Email of the day (1)
Comment of the Day

March 18 2011

Commentary by David Fuller

Email of the day (1)

On experiencing Japan's earthquake from the 20th floor:
"I'm one of your subscribers in Japan. An ex-pat Brit living in Tokyo I was in our 20th floor flat near Tokyo Bay when the earthquake struck. The building swayed repeatedly but as intended and there has been no major structural damage. Chalk that up to Japanese anti-earthquake construction technology. Once I was able to stand up and look in the rooms I found the damage was limited to smashed glasses and crockery. Nothing compared with the horror that had just befallen the people of Tohoku. During the following days the tragedy has been compounded by the nuclear accident at Fukushima.

"The scaremongering and ill-informed reporting, particularly from overseas media and the internet have led to a slow motion panic by many gaijin (foreigners) who have in the past week been heading for the exits. This was spurred on by several countries unnecessarily advising citizens to leave Tokyo. It was a relief, therefore, to read the sober, clear analysis by Dr. Josef Oehmen that you posted and which explained precisely why this will not be a repeat of Chernobyl. It helped calm our nerves enough not to join the irrational stampede and made me realize once again what a valuable service you provide. It's not just articles like this. I have been a subscriber for many years and during that time your calm, logical analysis of the facts during even the most traumatic of times I believe has helped instil in me some degree of discipline so that I know to try to keep emotion in check when making important decisions.

"But for courage and stoicism what a remarkable example the people of Tohoku have exhibited in their agony. So selfless, uncomplaining and dignified.

"Truly inspirational, don't you think?"

David Fuller's view Thank you so much for your kind words, and for sharing your personal experience and observations. I saw film footage of skyscrapers swaying in Tokyo and that must have been a very unnerving experience at the time, fortunately with a gratifying conclusion. As a visiting gaijin in the late 1980s, while enjoying the comforts of my room on a similarly high floor, I remember the thoughtful English language note on the bedside table, reassuring me that the hotel had been built to withstand an earthquake of 10 on the Richter scale. I remember just hoping that my nerve would not be tested by even a small earthquake.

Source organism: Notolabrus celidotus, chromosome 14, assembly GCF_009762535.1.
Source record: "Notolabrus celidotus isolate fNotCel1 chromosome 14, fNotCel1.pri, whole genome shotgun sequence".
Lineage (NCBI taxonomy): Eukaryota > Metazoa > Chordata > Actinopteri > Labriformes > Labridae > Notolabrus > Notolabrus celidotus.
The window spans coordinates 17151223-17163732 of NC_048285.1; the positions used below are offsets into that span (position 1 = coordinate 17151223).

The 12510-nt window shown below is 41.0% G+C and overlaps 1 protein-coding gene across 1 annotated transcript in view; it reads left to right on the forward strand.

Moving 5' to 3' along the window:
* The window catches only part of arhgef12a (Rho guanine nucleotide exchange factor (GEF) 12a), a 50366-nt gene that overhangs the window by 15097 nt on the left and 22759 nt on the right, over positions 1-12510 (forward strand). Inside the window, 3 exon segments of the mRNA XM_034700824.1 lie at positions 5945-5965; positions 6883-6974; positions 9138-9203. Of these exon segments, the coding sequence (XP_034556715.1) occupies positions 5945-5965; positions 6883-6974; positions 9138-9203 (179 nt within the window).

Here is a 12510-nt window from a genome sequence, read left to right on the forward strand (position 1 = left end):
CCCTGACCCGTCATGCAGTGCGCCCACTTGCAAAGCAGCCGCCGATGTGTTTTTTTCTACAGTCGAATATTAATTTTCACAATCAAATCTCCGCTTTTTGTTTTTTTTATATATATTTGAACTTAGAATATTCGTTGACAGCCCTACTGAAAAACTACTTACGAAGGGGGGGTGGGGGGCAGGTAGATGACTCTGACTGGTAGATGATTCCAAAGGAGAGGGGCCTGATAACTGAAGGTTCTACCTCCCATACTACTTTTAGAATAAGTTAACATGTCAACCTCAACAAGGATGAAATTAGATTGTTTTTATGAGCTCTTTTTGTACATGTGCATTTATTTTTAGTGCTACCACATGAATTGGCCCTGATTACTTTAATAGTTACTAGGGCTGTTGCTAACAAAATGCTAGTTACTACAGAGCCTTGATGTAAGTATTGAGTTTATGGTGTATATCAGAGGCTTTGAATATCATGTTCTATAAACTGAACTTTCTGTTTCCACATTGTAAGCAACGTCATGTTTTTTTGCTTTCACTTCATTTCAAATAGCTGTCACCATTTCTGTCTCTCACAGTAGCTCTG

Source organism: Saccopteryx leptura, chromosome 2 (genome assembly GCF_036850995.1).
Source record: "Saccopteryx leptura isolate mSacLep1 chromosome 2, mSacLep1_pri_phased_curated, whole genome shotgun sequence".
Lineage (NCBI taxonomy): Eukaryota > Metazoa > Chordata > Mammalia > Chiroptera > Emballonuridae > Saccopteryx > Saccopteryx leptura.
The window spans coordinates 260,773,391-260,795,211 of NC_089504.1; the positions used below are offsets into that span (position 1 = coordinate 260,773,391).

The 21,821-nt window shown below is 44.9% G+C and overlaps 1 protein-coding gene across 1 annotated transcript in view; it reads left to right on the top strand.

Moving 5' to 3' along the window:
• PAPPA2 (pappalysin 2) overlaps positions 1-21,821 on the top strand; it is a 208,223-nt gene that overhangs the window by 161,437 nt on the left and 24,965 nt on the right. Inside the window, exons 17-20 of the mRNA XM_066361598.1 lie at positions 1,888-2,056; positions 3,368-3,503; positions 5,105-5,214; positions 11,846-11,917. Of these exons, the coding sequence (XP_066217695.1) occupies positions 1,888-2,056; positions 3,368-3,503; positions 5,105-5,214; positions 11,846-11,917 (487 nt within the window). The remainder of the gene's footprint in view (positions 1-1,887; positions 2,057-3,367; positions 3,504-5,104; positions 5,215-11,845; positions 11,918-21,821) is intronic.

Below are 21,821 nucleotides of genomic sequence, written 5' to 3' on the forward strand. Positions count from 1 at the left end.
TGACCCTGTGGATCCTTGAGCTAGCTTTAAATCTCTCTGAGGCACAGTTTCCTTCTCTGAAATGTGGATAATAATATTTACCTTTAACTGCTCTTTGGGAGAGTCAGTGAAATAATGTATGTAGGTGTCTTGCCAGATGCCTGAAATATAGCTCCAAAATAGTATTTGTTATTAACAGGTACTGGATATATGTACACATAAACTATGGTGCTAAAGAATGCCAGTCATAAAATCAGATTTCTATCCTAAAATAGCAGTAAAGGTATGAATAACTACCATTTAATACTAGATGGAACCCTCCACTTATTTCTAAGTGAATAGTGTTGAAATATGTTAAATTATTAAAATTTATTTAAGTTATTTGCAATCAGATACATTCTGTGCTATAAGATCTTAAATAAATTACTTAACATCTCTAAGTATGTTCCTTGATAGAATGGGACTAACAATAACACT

Regarding Dr Josef Oehmen's analysis, which unusually had been sent to me by several subscribers, it was technically reassuring but he was also overly optimistic regarding containment of the Fukushima crisis, as we now know. This has moved from an INNES Level 4 Accident to Level 6 (of 7), and should remain below Chernobyl's 7, according to specialist reports that I have seen.

Fukushima remains frightening enough and I do think that some of the press went way beyond objective reporting, fanning hysteria in the interests of selling newspapers and promoting websites. As investors, we know that people extrapolate scenarios, so with any crisis a worst-case scenario is soon discussed, however improbable - think October 2008 to March 2009. Governments are under pressure to address this hysteria - just in case it is justified - so there is often a degree of butt protecting in any advice provided.

Staying calm, objective and analytical rather than emotional in the face of pressure is not easy but it can be learned. In markets, I've had lots of practice because this industry lurches from one 'crisis' to another. Most are minor problems, some serious and all will be exaggerated before they eventually dissipate.

Since we know this in advance it can be helpful to remember the apt adage: 'If you are going to panic, panic early.' A Fullermoney variation on this is that we would prefer to commence selling when the crowd is euphoric, and to buy when the crowd is panicking.

I have long admired the ancient Asian cultures for their best achievements, not least in the arts. And yes, one can only be impressed by the courage and stoicism shown by the people of Tohoku in response to a devastating crisis. My favourite example among so many was of the 70 year old woman, discovered barely alive in her wrecked and freezing cold car, who after being carried to a shelter, struggled to her feet and bowed to her rescuers.

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